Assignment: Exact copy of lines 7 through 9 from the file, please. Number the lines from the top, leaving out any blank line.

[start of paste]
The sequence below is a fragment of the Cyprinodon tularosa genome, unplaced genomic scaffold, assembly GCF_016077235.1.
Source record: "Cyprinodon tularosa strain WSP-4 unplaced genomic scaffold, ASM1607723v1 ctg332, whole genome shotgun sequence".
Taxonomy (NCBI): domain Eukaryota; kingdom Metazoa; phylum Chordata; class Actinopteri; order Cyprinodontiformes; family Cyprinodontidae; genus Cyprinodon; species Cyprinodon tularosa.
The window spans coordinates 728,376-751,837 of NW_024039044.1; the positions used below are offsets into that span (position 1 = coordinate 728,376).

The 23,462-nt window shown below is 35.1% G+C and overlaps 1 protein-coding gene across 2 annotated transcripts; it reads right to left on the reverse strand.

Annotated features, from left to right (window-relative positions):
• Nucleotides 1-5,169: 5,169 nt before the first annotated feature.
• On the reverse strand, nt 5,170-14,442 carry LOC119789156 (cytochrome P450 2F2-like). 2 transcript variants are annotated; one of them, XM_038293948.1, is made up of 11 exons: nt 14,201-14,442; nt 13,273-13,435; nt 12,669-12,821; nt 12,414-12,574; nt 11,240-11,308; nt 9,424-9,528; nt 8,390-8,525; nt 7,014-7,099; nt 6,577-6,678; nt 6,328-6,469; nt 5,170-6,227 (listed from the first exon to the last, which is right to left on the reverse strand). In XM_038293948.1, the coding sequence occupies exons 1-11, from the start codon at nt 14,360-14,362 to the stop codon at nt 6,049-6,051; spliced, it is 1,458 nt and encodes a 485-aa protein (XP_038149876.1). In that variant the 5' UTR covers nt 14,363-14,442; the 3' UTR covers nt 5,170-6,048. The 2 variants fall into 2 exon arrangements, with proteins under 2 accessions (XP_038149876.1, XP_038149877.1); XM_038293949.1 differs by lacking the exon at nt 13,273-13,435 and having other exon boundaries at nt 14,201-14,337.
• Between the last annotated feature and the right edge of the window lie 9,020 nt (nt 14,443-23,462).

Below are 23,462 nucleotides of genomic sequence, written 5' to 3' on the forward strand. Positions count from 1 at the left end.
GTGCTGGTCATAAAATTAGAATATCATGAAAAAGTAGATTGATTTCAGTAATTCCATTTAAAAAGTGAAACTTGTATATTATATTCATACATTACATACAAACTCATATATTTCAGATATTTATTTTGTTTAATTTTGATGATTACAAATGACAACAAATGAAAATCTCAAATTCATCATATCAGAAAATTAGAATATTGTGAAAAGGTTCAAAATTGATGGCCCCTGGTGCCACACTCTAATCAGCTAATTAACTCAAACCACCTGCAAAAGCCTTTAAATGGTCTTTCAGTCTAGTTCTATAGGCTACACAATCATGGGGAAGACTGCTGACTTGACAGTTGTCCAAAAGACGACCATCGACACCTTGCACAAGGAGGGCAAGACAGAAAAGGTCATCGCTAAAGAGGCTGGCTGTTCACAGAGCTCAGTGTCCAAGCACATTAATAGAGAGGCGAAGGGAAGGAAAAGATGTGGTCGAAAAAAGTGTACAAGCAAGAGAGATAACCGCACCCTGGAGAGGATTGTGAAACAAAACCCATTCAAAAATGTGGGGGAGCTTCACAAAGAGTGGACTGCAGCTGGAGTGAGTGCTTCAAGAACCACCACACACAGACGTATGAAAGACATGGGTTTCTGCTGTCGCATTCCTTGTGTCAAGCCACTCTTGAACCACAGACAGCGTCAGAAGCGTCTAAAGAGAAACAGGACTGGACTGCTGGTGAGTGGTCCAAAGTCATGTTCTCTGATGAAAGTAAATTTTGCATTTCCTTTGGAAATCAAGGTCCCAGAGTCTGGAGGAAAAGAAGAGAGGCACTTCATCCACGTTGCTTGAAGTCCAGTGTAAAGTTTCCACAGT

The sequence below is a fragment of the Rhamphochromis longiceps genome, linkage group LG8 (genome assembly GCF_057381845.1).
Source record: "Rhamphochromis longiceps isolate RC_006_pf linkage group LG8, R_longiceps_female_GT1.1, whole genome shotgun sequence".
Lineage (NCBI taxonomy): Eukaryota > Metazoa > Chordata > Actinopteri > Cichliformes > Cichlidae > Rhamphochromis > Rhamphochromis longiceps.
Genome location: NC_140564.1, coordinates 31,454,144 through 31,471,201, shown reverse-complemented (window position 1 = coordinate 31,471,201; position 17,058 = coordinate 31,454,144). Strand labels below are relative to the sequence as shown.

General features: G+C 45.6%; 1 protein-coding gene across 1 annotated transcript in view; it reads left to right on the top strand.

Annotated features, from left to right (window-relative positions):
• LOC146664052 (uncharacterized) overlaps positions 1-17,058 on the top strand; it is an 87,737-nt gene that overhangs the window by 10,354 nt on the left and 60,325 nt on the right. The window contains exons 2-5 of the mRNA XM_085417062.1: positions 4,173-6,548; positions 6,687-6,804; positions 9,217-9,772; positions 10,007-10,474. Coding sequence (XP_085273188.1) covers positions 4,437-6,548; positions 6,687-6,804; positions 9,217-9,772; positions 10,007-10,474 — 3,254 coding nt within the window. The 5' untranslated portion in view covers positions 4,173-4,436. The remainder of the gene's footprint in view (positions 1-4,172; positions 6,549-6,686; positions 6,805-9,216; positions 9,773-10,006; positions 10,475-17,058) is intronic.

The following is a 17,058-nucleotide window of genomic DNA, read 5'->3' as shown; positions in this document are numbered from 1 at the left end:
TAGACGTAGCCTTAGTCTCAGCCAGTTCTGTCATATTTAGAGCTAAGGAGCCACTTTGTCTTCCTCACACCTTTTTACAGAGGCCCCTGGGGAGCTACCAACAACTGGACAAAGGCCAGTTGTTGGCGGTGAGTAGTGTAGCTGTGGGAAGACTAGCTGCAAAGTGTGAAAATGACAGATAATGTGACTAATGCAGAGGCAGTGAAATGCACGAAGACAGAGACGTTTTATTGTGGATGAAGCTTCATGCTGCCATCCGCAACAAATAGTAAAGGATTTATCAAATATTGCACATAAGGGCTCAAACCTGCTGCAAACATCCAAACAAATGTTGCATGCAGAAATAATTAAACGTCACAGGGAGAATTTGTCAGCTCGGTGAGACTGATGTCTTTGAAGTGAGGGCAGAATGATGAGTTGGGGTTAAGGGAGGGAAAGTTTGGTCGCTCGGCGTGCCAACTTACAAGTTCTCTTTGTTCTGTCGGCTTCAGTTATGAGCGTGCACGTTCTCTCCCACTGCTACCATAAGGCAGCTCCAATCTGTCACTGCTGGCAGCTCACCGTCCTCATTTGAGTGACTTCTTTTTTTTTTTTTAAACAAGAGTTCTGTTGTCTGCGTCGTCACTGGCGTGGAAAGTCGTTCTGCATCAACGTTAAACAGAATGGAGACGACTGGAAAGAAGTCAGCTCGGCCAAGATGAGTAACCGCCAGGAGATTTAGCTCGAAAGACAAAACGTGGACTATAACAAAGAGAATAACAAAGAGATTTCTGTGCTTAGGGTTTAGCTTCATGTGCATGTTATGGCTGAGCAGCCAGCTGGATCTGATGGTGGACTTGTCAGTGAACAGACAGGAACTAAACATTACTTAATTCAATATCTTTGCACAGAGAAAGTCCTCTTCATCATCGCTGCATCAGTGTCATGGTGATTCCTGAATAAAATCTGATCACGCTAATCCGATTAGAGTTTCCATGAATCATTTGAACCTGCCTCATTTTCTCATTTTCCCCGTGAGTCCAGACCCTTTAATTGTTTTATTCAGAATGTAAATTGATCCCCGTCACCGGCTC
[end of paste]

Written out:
• Nucleotides 1-5,169: 5,169 nt before the first annotated feature.
• On the reverse strand, nt 5,170-14,442 carry LOC119789156 (cytochrome P450 2F2-like). 2 transcript variants are annotated; one of them, XM_038293948.1, is made up of 11 exons: nt 14,201-14,442; nt 13,273-13,435; nt 12,669-12,821; nt 12,414-12,574; nt 11,240-11,308; nt 9,424-9,528; nt 8,390-8,525; nt 7,014-7,099; nt 6,577-6,678; nt 6,328-6,469; nt 5,170-6,227 (listed from the first exon to the last, which is right to left on the reverse strand). In XM_038293948.1, the coding sequence occupies exons 1-11, from the start codon at nt 14,360-14,362 to the stop codon at nt 6,049-6,051; spliced, it is 1,458 nt and encodes a 485-aa protein (XP_038149876.1). In that variant the 5' UTR covers nt 14,363-14,442; the 3' UTR covers nt 5,170-6,048. The 2 variants fall into 2 exon arrangements, with proteins under 2 accessions (XP_038149876.1, XP_038149877.1); XM_038293949.1 differs by lacking the exon at nt 13,273-13,435 and having other exon boundaries at nt 14,201-14,337.
• Between the last annotated feature and the right edge of the window lie 9,020 nt (nt 14,443-23,462).